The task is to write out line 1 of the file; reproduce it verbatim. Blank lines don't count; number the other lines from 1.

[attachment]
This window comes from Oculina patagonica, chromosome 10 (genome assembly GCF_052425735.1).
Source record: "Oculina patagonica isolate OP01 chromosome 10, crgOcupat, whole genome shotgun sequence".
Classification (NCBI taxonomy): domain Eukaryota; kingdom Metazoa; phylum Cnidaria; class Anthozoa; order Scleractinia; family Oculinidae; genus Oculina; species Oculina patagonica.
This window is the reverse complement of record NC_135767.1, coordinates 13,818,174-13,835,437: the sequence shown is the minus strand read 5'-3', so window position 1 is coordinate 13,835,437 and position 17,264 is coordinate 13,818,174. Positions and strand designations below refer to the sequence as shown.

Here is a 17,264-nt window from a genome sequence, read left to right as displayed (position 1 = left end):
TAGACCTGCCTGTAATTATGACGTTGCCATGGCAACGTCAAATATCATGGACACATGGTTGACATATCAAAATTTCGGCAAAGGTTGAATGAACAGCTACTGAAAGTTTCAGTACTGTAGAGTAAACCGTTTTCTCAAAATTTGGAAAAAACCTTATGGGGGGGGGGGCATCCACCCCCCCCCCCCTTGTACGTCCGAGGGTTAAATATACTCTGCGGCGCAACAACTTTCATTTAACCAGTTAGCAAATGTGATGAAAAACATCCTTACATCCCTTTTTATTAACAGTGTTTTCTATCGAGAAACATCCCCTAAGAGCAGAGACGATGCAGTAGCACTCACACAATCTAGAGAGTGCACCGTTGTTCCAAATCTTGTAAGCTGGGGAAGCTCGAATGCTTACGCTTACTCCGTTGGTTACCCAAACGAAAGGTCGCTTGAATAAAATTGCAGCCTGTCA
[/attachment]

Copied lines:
This window comes from Oculina patagonica, chromosome 10 (genome assembly GCF_052425735.1).